Saturday, 3 February 2018

AntigoneX - Midsumma Festival review

Based on the Greek tragedy of Antigone and Creon, AntigoneX takes this story and turns it inside out and upside down with its queer perspective. Presented as part of the Midsumma Festival, AntigoneX is a somewhat surreal look at queerness through identity, gender and art that draws you into its world but then not quite sure what to do with it.

Written and co-directed by Zachary Dunbar has created a very text-heavy show and the various plot threads all zoom past with barely time for one to catch their breath. While the story is based on Creon and Antigone, there are references to other classic tragedies like Medea and also contemporary pop culture with 'fake news' and Taylor Mac getting a mention. While Dunbar has wisely included a synopsis in the program, there are still moments where as an audience member you wish he had slowed things down a little to give the audience an opportunity to absorb everything that is happening on stage and maybe if there were not so many stories being told simultaneously it would be more audience friendly.

However, the entire cast does an impressive job with their performances. Louisa Wall in particular captures your attention from the second she appears. Wearing a dress made of garbage bags that Jeanne Little would be proud of, it is virtually impossible to take your eyes off Wall, even as she sits towards the side of the stage watching as the rest of the story unfolds.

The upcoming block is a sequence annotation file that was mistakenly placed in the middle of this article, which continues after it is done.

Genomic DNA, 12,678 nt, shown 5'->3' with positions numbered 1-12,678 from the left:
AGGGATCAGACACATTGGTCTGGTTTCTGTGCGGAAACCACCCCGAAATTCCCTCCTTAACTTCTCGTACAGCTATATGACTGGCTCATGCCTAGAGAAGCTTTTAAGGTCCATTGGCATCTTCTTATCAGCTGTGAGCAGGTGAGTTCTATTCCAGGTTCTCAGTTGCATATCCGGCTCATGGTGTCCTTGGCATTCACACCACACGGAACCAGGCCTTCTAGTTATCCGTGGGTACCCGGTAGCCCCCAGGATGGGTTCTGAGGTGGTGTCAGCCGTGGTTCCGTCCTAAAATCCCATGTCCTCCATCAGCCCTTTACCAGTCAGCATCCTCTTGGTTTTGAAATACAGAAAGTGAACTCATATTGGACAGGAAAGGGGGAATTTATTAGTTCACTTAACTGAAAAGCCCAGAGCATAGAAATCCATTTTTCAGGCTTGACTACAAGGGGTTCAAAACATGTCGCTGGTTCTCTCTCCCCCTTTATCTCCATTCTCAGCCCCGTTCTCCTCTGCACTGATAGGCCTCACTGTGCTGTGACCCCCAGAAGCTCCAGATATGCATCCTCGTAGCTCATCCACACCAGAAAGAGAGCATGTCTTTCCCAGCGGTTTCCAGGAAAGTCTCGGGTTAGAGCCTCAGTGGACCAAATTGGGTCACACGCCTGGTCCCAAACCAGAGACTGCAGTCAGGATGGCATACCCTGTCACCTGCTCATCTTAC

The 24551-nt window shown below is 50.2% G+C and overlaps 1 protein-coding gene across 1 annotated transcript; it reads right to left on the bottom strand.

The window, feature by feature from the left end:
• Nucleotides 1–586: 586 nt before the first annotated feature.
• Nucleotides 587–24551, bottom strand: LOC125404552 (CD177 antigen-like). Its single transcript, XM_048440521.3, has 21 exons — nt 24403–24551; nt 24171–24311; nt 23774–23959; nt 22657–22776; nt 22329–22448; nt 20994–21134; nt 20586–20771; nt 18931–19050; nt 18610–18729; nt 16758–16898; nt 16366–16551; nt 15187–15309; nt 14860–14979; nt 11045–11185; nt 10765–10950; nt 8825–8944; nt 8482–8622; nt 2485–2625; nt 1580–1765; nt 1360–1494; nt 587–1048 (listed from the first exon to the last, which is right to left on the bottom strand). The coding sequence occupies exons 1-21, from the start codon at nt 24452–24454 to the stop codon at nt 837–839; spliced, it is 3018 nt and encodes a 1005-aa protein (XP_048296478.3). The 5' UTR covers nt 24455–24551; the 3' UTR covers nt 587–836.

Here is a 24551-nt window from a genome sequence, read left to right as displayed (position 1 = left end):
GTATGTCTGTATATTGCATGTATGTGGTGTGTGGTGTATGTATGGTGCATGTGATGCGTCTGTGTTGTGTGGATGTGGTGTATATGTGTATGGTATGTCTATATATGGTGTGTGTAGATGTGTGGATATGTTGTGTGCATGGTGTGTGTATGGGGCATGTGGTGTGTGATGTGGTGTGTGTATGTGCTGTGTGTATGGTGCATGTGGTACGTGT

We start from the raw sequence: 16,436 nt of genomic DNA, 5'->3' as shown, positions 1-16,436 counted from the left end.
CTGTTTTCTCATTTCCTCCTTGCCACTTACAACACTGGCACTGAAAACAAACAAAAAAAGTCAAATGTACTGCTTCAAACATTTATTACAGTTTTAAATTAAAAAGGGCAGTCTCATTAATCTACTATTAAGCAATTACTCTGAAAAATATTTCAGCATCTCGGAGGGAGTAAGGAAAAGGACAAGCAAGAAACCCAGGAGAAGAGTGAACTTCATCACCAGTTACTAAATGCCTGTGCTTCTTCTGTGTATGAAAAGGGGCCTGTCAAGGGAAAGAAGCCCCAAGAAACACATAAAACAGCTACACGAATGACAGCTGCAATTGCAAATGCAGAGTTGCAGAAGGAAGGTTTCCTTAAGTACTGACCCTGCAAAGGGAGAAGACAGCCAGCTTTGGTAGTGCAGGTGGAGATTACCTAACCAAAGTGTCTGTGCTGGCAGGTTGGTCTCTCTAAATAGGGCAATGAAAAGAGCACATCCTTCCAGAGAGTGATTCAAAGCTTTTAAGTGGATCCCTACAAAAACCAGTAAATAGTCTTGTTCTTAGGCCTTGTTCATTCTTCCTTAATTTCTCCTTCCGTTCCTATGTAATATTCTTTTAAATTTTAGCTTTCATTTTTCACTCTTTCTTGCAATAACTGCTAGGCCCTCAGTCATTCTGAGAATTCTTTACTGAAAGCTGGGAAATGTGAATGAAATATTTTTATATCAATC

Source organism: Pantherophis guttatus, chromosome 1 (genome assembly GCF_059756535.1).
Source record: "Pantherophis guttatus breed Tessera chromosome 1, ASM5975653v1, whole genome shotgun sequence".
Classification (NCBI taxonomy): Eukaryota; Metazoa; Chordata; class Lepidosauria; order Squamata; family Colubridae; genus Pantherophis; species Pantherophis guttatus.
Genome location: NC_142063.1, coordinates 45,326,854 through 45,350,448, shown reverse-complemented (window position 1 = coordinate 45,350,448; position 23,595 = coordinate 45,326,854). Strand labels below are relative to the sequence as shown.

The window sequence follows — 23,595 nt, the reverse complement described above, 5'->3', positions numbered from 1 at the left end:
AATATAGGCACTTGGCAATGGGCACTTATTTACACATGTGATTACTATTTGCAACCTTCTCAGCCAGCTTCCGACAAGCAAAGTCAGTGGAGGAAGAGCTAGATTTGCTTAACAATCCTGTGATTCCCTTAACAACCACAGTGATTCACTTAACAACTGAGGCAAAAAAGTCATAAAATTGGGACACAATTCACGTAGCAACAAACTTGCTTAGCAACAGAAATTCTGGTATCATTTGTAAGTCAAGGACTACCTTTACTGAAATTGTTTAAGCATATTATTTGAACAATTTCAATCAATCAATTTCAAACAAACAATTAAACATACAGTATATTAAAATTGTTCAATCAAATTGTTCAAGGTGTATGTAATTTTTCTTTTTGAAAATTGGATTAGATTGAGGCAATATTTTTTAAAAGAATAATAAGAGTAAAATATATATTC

The Chorus of Bondi Beach Boys (Connor Leach, Leigh Scully, Patrick Livesey, Jim Coulson and Jonathan Graffam) are also brilliant in their identical swimsuits and swimming caps as they bicker about aphorisms and ponder what it will be like to die. The five actors share great chemistry and it's clear to see how in tune they are with each other for the entire show.

Nicholas Moloney's lighting design is simple yet effective in supporting the text, illuminating The Chorus as they stand frozen in the background of scenes, and then creating nightmarish tension with his deep red lights during Antigone's dream. Similarly, costume and set designer Nathan Burmeister works in support of the production, ensuring that while everything is visually eye-catching, it doesn't detract our attention from attempting to follow the story. Director Kate Maudlin uses the stage wisely to differentiate between each narrative while giving the actors plenty of room to move.

With great work by a talented cast, AntigoneX is still an entertaining show to watch that will have you thinking about what queer identity is. The show proclaims that this is "the queerest tragedy you'll ever see", and while it may be correct with that statement, a clearer focus on what stories it wants to tell would make this a much stronger piece.

Venue: Theatreworks, 14 Acland St, St Kilda 
Season: Until 4 February April | 7:30pm
Tickets: $35 Full | $25 Conc 
Bookings: Midsumma Festival

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